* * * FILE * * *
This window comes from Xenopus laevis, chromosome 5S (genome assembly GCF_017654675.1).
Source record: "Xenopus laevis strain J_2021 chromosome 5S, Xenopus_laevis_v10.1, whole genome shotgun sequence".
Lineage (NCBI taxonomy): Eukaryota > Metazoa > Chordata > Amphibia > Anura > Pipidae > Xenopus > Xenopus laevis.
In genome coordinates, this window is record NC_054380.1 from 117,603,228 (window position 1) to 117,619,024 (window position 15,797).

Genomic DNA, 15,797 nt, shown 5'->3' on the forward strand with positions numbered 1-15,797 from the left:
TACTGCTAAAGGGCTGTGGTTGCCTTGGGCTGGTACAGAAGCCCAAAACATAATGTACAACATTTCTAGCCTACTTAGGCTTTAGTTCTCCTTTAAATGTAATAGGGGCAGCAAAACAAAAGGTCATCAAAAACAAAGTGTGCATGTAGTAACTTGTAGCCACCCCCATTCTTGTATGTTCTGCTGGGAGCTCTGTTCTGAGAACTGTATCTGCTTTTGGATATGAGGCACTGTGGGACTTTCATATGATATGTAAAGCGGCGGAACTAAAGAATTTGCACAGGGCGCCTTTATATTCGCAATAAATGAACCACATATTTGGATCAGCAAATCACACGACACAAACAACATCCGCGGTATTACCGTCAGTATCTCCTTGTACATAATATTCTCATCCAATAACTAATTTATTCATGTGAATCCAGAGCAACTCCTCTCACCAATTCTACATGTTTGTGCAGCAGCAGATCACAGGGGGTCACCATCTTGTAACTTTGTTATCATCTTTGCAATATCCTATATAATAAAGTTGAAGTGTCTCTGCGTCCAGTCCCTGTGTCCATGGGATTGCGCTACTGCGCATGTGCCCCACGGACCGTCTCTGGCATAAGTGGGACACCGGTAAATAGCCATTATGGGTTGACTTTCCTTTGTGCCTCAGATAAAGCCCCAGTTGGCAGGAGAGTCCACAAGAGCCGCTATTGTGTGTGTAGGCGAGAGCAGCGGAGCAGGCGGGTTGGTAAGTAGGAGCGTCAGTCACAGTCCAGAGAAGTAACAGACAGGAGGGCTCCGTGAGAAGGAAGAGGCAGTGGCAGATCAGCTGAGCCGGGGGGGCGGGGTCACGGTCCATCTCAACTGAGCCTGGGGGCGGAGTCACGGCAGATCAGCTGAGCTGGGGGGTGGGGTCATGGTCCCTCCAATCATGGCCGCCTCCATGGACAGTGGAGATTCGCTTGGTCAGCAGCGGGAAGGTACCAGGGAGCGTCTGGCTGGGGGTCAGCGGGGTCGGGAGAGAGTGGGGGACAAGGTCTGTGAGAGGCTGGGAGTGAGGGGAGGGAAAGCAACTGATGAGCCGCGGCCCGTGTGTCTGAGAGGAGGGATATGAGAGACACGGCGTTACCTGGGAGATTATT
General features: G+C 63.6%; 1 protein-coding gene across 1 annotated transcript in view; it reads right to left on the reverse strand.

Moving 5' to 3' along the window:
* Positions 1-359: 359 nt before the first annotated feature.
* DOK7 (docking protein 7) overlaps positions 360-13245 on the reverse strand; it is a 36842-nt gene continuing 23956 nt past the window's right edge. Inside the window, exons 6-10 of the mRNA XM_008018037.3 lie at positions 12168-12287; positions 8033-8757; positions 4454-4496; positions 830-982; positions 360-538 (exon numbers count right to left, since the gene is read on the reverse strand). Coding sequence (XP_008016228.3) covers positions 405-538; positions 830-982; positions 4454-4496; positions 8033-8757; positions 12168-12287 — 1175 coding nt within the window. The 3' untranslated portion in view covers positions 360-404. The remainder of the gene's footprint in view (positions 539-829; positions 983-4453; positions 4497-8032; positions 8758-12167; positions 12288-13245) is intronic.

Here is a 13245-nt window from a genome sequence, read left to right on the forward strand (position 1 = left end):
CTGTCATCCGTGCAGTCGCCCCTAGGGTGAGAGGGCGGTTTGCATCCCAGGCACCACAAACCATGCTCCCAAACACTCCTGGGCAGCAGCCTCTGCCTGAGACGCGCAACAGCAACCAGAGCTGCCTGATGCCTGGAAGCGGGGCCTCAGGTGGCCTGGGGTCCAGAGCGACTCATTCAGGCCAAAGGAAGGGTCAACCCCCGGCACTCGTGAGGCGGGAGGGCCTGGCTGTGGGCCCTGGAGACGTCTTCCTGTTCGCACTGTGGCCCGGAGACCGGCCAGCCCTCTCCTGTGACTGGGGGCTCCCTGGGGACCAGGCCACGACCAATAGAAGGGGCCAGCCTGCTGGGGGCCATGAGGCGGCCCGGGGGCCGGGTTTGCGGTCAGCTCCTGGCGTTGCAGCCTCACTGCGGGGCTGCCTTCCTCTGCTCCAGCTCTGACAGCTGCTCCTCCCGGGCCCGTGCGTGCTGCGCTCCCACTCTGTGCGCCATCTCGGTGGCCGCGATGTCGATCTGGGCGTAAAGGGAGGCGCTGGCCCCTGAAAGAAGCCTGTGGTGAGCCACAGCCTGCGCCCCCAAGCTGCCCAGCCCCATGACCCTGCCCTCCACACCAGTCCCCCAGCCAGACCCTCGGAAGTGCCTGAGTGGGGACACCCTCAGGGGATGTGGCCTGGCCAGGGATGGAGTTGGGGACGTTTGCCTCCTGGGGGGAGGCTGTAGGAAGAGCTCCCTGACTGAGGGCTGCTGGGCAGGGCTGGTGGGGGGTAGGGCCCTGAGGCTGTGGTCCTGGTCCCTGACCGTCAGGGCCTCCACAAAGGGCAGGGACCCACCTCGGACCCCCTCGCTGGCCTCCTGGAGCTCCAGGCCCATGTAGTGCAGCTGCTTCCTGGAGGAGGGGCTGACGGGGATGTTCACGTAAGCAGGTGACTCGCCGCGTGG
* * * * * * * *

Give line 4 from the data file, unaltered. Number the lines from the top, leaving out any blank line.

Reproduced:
In genome coordinates, this window is record NC_054380.1 from 117,603,228 (window position 1) to 117,619,024 (window position 15,797).